Mr Kalanick reportedly said, ‘I love Uber more than anything in the world and at this difficult moment in my personal life I have accepted the investors request to step aside so that Uber can go back to building rather than be distracted with another fight.’ Mr Kalanick, the founder of Uber, will remain on the companies board of directors.

Assets of $1.5tn wash up in British Virgin Islands

Offshore companies in the British Virgin Islands have more than doubled their assets since 2010 – to over $1.5tn. A report by Capital Economics found that about $15bn of tax revenue globally – $3.9bn of it in Britain – is generated by investments funnelled through the British Virgin Islands, which is “tax-neutral”. Lorna Smith, interim executive director of BVI Finance, who wrote a forward to the report, said: “Contrary to some accusations, the BVI is a sound and reliable centre which has worked harder than many bigger nations to meet international standards, and it is not a tax haven.” She adds that the BVI has made a “commitment to support development of a new global system for the systematic exchange of beneficial ownership information on a reciprocal basis”.


The Culture Secretary, Karen Bradley said that by next Friday she would decide whether Sky’s takeover by 21st Century Fox should be referred to full competition investigation. Ofcom gave Bradley its assessment of whether the acquisition by Rupert Murdoch’s Fox of the 61% of the UK broadcaster it does not already own would be in the public interest and filed a separate ‘fit and proper’ test of the company directors, while the Competition and Markets Authority (CMA) presented a report on jurisdiction. In March, Bradley issued a European intervention notice asking Ofcom to consider whether there would be “sufficient plurality of persons with control of the media enterprises; and whether the parties would have genuine commitment to the attainment in relation to broadcasting of standards objectives”.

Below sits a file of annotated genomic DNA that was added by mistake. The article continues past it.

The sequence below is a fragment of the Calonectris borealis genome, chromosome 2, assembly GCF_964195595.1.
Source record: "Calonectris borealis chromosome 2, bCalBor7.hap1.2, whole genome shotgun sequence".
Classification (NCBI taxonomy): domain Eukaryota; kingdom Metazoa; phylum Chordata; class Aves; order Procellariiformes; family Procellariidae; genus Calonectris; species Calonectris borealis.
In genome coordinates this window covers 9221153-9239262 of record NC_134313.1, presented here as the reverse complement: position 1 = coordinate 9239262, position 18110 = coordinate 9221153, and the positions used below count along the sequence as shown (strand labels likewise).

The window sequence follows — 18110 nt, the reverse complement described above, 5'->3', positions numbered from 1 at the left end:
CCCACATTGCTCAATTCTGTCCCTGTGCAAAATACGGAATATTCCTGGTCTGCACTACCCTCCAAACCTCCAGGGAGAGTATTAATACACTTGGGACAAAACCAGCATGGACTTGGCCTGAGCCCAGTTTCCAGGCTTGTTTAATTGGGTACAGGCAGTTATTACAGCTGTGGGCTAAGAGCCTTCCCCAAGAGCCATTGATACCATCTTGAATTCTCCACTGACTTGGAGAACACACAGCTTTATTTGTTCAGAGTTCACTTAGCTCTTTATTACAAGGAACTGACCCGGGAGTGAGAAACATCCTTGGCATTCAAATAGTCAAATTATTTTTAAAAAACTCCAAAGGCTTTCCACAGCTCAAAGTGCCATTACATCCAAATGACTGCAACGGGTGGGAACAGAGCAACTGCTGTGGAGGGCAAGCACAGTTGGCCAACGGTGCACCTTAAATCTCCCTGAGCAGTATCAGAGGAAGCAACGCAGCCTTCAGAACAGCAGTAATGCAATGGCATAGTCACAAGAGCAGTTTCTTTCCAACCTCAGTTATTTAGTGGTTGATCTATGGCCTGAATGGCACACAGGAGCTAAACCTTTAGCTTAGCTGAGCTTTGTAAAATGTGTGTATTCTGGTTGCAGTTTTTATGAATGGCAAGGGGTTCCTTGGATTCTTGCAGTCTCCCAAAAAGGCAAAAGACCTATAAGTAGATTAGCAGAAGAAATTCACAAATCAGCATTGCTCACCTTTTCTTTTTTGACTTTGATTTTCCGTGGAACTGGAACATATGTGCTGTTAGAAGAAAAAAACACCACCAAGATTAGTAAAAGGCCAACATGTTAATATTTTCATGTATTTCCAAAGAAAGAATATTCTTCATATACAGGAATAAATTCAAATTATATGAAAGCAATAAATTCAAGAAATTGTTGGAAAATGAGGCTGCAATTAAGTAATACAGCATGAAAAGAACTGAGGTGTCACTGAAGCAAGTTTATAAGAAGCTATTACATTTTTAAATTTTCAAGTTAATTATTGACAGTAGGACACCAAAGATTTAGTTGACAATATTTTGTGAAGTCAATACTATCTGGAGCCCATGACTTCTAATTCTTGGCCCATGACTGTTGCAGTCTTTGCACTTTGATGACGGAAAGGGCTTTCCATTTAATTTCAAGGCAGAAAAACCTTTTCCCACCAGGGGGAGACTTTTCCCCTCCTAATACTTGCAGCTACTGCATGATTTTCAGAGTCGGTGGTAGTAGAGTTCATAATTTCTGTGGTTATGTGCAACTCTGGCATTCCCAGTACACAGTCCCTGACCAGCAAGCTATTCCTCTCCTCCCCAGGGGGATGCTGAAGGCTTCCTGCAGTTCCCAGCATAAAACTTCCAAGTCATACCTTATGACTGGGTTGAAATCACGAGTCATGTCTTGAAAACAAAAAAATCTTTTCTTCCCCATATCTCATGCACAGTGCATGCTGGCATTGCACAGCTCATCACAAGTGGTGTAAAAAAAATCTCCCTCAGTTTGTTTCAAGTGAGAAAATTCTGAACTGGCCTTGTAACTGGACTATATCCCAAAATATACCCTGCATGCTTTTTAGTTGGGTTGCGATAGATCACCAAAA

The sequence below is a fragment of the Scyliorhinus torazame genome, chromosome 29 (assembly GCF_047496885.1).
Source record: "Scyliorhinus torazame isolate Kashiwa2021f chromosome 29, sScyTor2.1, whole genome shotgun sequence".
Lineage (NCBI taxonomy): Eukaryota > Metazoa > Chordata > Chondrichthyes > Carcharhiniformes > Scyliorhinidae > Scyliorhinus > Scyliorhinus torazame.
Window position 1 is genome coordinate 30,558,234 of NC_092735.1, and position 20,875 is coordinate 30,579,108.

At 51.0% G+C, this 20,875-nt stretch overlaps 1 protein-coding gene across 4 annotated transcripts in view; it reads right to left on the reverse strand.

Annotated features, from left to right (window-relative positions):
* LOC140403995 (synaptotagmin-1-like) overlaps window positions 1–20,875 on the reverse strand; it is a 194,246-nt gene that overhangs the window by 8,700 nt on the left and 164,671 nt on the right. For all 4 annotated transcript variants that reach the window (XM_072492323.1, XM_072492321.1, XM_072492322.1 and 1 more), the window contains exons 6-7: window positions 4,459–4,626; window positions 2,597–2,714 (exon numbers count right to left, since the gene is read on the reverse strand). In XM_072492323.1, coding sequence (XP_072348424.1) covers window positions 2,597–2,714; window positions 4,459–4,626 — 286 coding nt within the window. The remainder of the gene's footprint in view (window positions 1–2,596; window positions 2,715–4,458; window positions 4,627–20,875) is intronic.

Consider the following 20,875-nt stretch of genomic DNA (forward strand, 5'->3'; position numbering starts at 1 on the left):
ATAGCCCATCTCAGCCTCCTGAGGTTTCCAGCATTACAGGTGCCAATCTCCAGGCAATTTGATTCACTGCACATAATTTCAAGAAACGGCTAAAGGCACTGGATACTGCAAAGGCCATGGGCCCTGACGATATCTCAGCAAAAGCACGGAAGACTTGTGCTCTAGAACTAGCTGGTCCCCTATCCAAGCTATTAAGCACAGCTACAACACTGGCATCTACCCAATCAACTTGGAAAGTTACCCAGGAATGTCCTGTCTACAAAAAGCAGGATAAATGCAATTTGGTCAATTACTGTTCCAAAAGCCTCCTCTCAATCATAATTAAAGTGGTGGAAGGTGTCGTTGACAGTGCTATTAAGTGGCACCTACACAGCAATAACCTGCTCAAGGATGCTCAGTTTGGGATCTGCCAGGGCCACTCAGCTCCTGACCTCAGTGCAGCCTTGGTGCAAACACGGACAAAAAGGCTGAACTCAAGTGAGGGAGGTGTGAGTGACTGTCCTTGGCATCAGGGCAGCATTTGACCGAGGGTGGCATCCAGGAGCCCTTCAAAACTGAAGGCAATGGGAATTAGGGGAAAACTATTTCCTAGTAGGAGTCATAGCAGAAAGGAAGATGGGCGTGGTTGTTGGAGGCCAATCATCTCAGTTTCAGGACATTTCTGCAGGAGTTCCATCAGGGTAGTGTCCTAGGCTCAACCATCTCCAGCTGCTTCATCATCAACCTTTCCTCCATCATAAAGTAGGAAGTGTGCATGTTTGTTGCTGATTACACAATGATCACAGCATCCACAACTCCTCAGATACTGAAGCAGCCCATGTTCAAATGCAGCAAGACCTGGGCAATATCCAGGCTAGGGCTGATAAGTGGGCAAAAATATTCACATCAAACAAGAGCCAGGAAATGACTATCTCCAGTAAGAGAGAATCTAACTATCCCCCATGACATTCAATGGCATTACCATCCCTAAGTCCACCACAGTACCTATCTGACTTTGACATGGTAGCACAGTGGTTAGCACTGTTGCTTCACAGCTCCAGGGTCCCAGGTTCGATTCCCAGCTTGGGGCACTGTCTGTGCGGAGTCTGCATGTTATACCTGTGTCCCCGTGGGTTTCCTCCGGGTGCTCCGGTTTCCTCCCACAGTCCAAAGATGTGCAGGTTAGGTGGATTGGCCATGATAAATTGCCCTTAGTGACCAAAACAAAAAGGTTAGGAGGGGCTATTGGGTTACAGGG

Retirement won’t bring tax respite

Pensioners are handing over an average of £7,400 each year, or about a third of their income, in direct and indirect taxes. Analysis of ONS figures by Prudential shows that the total bill for the UK’s retired households in the 2015-16 tax year was £52.7bn. However, the average retired household income – including state pension, private pensions, benefits and other earnings – rose by around £1,200 to just over £25,000. The total tax for pensioners was four percentage points lower than the 34% paid by the average working household. Stan Russell, a retirement income expert at Prudential, said: “People planning to give up work should make sure they don’t underestimate the impact tax will have on their income in retirement.”

Daily Mirror, Page; 36

Carney: Not right time for interest rate rise

Bank of England governor Mark Carney has said the time is not yet right for a rate rise, with wage growth still falling and uncertainty over the impact of Brexit on the economy. Mr Carney warned that monetary policy “cannot prevent the weaker real income growth likely to accompany the transition to new trading arrangements with the EU”. But he said the Bank’s policy could influence how “the hit to incomes is distributed between job losses and price rises”. The pound fell about 0.4% against the dollar to trade at $1.2682 following his comments.


Oil prices fell, trading around multi-month lows as  investors discounted evidence of strong compliance by OPEC and non-OPEC oil producers with a deal to cut global output.


Gold inched up after hitting its lowest in five weeks in the previous session, it strengthened as equities fell and the U.S. dollar eased from one-month highs following a fall in crude oil prices.